The Water & Environmental Training Course consists of two and a half days of application-specific lectures and hands-on work. The intent of this format is to follow each lecture with an exercise in which the concepts of the previous lecture will be applied to a real-world simulation. A half-day of consultation is available on the third day for an extra fee.
The content of each lecture is given below:
Technical Foundations of FLOW-3D
The technical foundations of FLOW-3D are presented. Users will gain an understanding of the governing equations, the structured gridding methodology, TruVOF free surface tracking, and the FAVOR™ method for embedding complex geometries in structured grids.
Files, Units, and the User Interface
A guided tour of the FLOW-3D interface will be provided to help users understand how to manage simulations using the Navigator, recognize the input and output files, create/copy/restart simulations, and run and terminate simulations. A general overview of the interface layout is provided, along with guidance on selecting and applying unit systems.
This lecture provides post-processing basics: opening and reloading results files, generating 1-D, 2-D, and 3-D graphical and text output, and visualizing streamlines and path lines. More possible output options will be mentioned that will be covered in detail in later lectures.
The concepts of geometry building are covered including the fundamentals of component and subcomponent creation. Various methods of creating geometry will be covered including FLOW-3D primitives, CAD files, and topographic data. Techniques for checking and fixing stereolithography CAD files will be discussed. Geometry used to measure flow will also be covered: baffles, sampling volumes, and history probes.
The basics of creating computational meshes will be covered along with best practices for meshing and multi-block meshing. The relationship between mesh and geometry will be discussed, along with approaches to minimize mesh-related error.
Options for boundary conditions and adding/subtracting fluid within domains will be discussed, including symmetric boundaries, wall boundaries, continuative and outflow boundaries, velocity and volumetric flow rate boundaries, pressure boundaries, wave boundaries, grid overlay boundaries, and mass/mass-momentum sources. Boundary conditions common in hydraulic simulations will be presented for modeling reservoirs, inflow hydrographs, tailwater effects, and situations where upstream depth is unknown. Avoiding boundary over-specification will also be discussed.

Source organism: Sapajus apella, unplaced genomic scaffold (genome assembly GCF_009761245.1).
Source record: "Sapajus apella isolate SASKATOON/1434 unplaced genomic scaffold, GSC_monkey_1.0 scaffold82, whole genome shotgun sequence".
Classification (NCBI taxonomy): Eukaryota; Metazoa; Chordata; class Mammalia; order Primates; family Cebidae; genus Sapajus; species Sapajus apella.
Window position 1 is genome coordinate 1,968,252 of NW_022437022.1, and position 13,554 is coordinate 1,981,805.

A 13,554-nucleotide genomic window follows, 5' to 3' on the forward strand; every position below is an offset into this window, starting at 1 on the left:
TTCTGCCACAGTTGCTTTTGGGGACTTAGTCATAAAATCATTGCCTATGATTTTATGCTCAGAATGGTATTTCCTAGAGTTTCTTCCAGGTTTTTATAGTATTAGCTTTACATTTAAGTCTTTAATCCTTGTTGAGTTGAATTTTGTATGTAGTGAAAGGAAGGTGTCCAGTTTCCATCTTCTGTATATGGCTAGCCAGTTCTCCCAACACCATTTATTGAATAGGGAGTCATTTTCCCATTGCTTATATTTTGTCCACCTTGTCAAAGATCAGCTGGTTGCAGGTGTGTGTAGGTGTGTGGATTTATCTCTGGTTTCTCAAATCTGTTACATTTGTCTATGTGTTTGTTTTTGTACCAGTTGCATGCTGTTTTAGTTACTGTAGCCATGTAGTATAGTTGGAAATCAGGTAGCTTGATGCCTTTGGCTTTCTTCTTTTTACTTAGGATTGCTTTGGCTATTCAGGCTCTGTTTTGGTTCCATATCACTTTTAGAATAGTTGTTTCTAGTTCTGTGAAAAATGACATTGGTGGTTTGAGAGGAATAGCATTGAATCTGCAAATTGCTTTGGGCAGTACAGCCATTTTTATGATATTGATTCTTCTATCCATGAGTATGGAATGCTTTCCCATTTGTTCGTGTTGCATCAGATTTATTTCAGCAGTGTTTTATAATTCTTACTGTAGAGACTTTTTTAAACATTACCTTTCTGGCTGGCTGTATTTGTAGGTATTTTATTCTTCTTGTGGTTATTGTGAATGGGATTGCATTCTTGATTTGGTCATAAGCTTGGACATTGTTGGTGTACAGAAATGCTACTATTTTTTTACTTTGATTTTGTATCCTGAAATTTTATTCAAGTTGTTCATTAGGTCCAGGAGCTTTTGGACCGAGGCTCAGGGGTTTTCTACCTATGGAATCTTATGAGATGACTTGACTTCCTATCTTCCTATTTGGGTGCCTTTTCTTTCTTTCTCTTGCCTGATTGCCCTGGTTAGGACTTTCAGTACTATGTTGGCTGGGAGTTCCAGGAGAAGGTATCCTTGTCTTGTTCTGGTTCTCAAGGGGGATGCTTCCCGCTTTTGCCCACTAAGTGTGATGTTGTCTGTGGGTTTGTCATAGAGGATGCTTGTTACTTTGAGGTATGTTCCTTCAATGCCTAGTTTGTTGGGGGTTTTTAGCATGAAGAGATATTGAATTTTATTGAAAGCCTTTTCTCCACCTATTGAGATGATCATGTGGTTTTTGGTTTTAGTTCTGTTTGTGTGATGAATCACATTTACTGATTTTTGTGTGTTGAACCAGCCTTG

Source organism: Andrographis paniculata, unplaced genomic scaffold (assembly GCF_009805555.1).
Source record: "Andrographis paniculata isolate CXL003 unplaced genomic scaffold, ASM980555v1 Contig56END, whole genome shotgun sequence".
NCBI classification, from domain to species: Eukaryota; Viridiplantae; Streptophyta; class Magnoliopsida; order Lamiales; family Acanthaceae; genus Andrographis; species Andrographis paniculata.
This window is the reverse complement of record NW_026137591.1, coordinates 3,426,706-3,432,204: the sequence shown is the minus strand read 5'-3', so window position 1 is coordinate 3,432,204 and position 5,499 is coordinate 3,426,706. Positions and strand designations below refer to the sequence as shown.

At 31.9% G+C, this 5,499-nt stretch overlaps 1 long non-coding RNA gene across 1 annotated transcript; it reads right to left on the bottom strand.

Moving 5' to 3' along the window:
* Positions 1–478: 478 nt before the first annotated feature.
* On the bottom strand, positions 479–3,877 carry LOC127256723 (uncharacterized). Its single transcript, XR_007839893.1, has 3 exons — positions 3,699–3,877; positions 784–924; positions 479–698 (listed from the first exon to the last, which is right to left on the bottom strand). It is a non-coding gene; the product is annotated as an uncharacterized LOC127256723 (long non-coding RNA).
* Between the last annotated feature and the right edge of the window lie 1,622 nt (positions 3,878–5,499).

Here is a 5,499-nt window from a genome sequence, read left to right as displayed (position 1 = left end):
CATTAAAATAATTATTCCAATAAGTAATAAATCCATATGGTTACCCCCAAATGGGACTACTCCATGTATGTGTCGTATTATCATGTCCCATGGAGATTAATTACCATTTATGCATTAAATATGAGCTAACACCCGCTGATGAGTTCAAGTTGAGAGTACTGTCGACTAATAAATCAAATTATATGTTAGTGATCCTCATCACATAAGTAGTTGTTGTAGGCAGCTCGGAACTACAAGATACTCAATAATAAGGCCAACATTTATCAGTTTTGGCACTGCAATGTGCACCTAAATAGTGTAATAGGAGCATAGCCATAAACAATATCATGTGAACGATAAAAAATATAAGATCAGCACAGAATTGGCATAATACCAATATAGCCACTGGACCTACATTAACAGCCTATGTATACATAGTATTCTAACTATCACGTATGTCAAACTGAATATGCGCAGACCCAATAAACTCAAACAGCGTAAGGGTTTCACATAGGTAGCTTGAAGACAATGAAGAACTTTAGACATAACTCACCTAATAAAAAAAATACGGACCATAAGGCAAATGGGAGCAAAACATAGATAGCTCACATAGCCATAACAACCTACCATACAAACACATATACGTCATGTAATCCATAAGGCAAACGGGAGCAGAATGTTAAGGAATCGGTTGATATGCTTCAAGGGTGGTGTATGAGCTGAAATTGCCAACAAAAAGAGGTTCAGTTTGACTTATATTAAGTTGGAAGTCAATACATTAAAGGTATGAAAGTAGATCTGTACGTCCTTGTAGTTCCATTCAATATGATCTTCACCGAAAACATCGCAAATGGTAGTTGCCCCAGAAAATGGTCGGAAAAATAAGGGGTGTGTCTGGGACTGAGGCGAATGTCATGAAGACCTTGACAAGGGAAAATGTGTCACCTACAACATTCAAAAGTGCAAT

Methods of initializing fluid in the simulation will be discussed with the goal of increasing stability and accelerating the simulation to a steady-state. Techniques for initializing pressure, temperature, density, and velocity distributions will be discussed. Defining fluid regions will be illustrated for both simple shapes and .stl geometry.
The following physical models will be discussed:
- Variable density flows
- Sediment scour and transport
- Buoyant flows
- Porous media
- Drift-flux (two-phase continuous/discrete flow)
- Depth-averaged flow
- Particles (with and without drag)
- Forces on structures
- Air entrainment
- Bubble models
- Solid motion (gates, valves, machinery, debris)
Mathematical options for specifying time steps, pressure solutions, geometry embedding, and physics model solutions will be presented. The focus will be on identifying situations where higher order numerical methods are warranted, increasing simulation speed, and maintaining stability.
Simulation Diagnostics and Troubleshooting
This lecture describes how to interpret and respond to solver output messages and warnings: when to ignore messages, and when to change numerical options.
Attendees may optionally purchase an additional half-day to work on their simulations hands-on with Flow Science staff. This option is recommended for users who are already developing complex simulations, or who wish for the additional hands-on training specific to their application.